By Kevin M. Smith

Killeen Daily Herald

In the first election of single-member districts, there are two unopposed and two opposed races for Killeen City Council seats.

Before this year, voters chose from candidates in all wards and the top vote-getters won seats.

To better represent the wards – now called districts – and hoping to encourage more candidates to register, the City Council proposed the single-member district elections. In May 2005, Killeen voters approved Proposition 8 to allow single-member districts.

Last year's election featured only at-large candidates, so this will be the first time voters are limited to voting for a single candidate.

District 1

One of the two contested races for the Killeen City Council is in District 1, the northeastern part of the city, pitting Kenny Wells against Doris Owens.

Wells, 54, has lived in Killeen his entire life and operates four coin laundries, known as Wells Laundry in Killeen. He is president of the Texas Coin Laundry Association and on the executive board of the national Coin Laundry Association.

Wells said he wants to promote responsible growth for the city and improve the quality of life.

"As a lifelong citizen of the Killeen area, I would like to serve all the citizens in our community. I am a working man, a local business owner and an independent thinker who will work to unify our city government," Wells said.

Owens, 57, is a substitute teacher working on her teacher certification and has lived in Killeen for more than 40 years. She has served on various committees and organizations in the community, including being a Master Mason Daughter third degree.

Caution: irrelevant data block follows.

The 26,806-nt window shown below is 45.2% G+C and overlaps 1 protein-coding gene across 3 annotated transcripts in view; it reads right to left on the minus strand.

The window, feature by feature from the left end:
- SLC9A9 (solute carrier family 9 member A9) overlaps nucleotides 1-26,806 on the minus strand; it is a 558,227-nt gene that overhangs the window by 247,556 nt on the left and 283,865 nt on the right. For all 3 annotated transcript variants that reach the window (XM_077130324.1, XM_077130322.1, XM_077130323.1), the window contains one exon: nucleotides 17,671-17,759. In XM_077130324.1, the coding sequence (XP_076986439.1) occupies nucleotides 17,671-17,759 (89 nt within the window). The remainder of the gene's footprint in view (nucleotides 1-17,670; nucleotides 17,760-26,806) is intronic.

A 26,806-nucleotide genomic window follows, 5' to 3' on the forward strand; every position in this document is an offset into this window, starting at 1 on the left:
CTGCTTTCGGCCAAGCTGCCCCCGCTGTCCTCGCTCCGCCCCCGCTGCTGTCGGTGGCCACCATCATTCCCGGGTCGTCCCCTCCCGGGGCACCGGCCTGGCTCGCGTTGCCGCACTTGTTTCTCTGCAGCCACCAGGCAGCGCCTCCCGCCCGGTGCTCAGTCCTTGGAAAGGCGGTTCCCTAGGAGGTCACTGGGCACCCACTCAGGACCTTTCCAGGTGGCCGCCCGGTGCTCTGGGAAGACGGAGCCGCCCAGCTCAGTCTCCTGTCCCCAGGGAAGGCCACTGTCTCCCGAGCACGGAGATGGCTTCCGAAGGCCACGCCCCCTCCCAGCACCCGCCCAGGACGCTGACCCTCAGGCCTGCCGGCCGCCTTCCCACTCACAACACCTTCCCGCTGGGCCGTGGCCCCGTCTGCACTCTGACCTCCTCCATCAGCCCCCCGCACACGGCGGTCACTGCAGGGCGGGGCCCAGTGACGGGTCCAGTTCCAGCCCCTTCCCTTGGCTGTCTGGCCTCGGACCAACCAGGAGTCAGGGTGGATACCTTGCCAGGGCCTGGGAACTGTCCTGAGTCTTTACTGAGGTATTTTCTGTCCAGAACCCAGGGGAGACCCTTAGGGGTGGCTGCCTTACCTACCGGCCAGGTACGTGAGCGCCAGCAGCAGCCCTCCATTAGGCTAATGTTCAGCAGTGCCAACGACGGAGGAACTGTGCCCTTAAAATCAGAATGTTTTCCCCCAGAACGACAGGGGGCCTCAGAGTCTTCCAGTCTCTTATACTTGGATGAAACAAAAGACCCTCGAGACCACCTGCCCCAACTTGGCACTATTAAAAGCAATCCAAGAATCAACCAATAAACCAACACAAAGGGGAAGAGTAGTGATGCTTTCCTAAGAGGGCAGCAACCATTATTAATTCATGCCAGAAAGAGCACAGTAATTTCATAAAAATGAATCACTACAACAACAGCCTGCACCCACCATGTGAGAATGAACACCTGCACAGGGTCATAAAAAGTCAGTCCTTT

Owens said she wants to work with the council to continue the city's projects, such as the emergency warning system, Texas A&M University-Central Texas and Fire Station No. 8.

"Working hard with my skills and abilities I believe these objectives can be reached," she said.

District 3

The other contested Killeen City Council race is in District 3, the central part of the city, with challenger Harold Butchart running against incumbent Fred Latham.

Butchart, 59, is a retired Army Civil Affairs officer and has served overseas in Djibouti, East Africa, Kuwait and Iraq.

He has lived in Killeen intermittently since he was first stationed at Fort Hood in 1993.

"My goal is to move Killeen in a new direction, toward a more diversified and secure economic future," Butchart said. "I have no other agendas and do not represent real estate or any other special interests that have dominated the council in the past."

Latham, 58, has lived in Killeen all his life and owns a real estate business dealing with commercial and residential real estate as well as property management.

Latham said he wants to complete the capital improvement bond projects residents approved including the new police headquarters, two new fire stations and new senior and family recreational centers.

"I am the only incumbent who has not reached term limits, and I think my experience and longevity would be beneficial when we face the challenges of the future," Latham said.

Unopposed candidates

Juan Rivera, 56, is a self-employed insurance broker who has lived in Killeen for 23 years. He is the sole candidate for District 2, the east-central part of Killeen. Because no one declared a write-in campaign, Rivera will be sworn in after the the May 12 votes are canvassed.

Rivera said he wants to improve public safety and accommodate growth.

"Growth is imminent, but we need to channel this growth so that as we approach the 200,000-resident mark, we continue to enjoy the diversity of our unique community," Rivera said.

Claudia Brown, 66, is a retired elementary school principal with a doctorate, concentration in urban education, who has lived in Killeen nearly two years. In her retirement Brown is a substitute teacher.

She is the only candidate who filed for election in District 4, the western part of Killeen, and like Rivera, Brown will be sworn after the the May 12 votes are canvassed.

Brown said she wants to promote economic development, improve public safety and city services, and improve the city's aesthetic appeal.

"My goals are to serve as the voice of the people and to support legislation that promotes quality of life," Brown said.

Contact Kevin M. Smith at or call (254) 501-7550

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